Which Joe gave his name to ‘sloppy joes’? We look at five interesting sandwiches and their lexical origins.
- ‘Many of the latest motor caravans had their credentials checked at the recent Motor Caravan Design and Drive competition, now in its sixth year, which attracted 38 entries from 23 manufacturers and importers.’
- ‘In 1923, a former naval architect, Melville Hart, built a double-decker motor caravan on a Renault military chassis.’
- ‘Disabled drivers can continue to use the crossing for free, while cars and motor caravans will still pay £1.’
- ‘She said the man, who spoke with a northern accent, arrived at the site nearly two weeks ago in his motor caravan to stay in a luxury static caravan.’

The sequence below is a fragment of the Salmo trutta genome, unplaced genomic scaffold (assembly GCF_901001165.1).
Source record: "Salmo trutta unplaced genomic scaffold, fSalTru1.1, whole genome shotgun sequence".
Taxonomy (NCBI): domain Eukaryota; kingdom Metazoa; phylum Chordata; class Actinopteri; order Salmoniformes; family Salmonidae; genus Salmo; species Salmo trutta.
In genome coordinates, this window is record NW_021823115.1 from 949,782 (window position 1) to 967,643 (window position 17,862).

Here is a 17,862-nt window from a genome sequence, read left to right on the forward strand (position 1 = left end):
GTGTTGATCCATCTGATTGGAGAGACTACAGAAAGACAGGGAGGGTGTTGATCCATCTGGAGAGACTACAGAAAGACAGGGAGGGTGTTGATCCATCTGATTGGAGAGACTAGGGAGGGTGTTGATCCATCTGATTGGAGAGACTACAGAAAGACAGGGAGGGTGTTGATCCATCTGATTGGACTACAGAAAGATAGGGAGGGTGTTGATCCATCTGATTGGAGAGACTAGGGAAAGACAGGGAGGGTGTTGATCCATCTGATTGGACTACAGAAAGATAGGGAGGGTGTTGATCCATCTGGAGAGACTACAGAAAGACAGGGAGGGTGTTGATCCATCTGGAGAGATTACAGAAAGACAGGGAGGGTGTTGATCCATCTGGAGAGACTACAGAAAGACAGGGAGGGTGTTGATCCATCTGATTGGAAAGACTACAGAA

- ‘Next year, Ruth and I are planning to tour the whole of the country in a motor caravan.’
- ‘Certified small sites can take up to five caravans, motor caravans or trailer tents at any one time and are for the exclusive use of Caravan Club members.’
We take a look at several popular, though confusing, punctuation marks.
From Afghanistan to Zimbabwe, discover surprising and intriguing language facts from around the globe.
The definitions of ‘buddy’ and ‘bro’ in the OED have recently been revised. We explore their history and increase in popularity.